Greg Rusedski was putting the first Grand Slam of the season to the back of his mind yesterday in an attempt to win his 11th career title. The British No 2 powered his way into the final of the Heineken Open here, using his big serve to recover from a set down to defeat Jiri Novak of the Czech Republic in a third-set tie-break.
The sixth-seeded Rusedski was due to face the Frenchman Jerome Golmard, who eased past Switzerland's Michel Kratochvil 6-2, 6-2 in the other semi-final. Victory in the final would make Rusedski the first British winner here since Roger Taylor in 1970, three years before Rusedski was born.
"I'm not even thinking about the Australian Open at the moment," said Rusedski, who will meet the Australian Scott Draper in the first round in Melbourne. If successful, he is likely to tackle another home favourite in Mark Philippoussis before taking on his Davis Cup colleague Tim Henman in the third round. "I want to win the title here," he said. "That's my priority, but it won't be easy."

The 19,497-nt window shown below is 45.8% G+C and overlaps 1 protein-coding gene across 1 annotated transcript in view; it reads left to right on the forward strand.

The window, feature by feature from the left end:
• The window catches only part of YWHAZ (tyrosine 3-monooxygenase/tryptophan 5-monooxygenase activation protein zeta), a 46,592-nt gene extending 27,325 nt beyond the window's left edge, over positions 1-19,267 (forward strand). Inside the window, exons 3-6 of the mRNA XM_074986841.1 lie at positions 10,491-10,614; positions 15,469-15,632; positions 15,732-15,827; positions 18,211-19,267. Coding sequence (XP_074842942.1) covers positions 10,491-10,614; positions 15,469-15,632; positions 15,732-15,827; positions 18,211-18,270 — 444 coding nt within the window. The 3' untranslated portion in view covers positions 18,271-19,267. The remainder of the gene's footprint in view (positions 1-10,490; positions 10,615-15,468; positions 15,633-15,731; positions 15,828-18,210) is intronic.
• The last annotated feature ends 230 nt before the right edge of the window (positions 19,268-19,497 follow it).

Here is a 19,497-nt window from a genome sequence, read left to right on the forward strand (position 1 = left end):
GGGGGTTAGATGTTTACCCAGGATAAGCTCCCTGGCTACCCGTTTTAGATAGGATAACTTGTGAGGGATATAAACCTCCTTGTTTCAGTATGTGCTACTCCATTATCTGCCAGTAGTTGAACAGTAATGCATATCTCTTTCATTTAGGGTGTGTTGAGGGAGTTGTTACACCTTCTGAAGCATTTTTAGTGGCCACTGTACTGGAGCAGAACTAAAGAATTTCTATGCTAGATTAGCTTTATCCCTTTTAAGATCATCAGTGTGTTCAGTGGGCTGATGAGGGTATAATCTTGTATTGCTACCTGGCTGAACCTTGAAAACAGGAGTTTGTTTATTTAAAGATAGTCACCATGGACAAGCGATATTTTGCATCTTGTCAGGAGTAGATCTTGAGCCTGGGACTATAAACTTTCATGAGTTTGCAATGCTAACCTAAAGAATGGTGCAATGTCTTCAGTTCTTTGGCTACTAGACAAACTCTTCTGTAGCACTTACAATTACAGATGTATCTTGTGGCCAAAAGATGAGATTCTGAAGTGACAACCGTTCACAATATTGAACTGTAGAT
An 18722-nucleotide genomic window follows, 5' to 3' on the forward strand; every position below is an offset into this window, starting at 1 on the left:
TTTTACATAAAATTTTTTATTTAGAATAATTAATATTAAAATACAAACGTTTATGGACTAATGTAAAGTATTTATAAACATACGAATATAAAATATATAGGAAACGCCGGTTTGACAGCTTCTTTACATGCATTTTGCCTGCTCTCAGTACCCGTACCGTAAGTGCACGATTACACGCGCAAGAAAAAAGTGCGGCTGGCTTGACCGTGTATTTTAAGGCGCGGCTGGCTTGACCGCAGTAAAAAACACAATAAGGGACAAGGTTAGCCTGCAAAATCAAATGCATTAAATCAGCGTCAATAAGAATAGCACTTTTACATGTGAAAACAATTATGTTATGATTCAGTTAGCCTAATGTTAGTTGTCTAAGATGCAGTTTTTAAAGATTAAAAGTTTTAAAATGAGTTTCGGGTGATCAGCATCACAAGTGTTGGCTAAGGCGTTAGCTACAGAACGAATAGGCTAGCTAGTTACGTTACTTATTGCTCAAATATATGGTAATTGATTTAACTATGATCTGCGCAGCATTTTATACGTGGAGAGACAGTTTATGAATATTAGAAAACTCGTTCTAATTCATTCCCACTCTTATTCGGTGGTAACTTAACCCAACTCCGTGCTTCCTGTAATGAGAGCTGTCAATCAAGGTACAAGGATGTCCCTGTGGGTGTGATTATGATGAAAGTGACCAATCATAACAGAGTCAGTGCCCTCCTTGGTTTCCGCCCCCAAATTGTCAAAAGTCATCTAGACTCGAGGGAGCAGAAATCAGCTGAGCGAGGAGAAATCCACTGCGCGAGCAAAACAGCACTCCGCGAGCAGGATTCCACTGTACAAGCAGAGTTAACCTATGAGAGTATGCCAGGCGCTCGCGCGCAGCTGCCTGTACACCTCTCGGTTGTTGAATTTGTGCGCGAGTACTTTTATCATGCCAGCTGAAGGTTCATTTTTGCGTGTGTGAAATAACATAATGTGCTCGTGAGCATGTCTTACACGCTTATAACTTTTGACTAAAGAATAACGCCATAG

Rusedski was impressive in his 6-7, 6-4, 7-6 victory. Along with his strong serve – he won 54 of 58 points on his first serve – Rusedski's volleys were sharp and his backhand slice approach penetrating.
After dropping serve three times against the Wimbledon champion Goran Ivanisevic in the quarter-finals, Rusedski did not face a break point. "Yesterday I had a big mental victory against Ivanisevic and today there was strong motivation to beat Novak for the first time as well," said Rusedski, who had lost all his nine previous matches with Ivanisevic and both his previous meetings with Novak.
Golmard, ranked 49th in the world, used his strong left-handed serve to dominate against the No 45 Kratochvil.
"The wind was difficult today," Golmard said. "I think I handled it better than Michel."
Golmard is yet to beat Rusedski in four matches. "I will have to play my best against Rusedski, that's for sure."Reuse content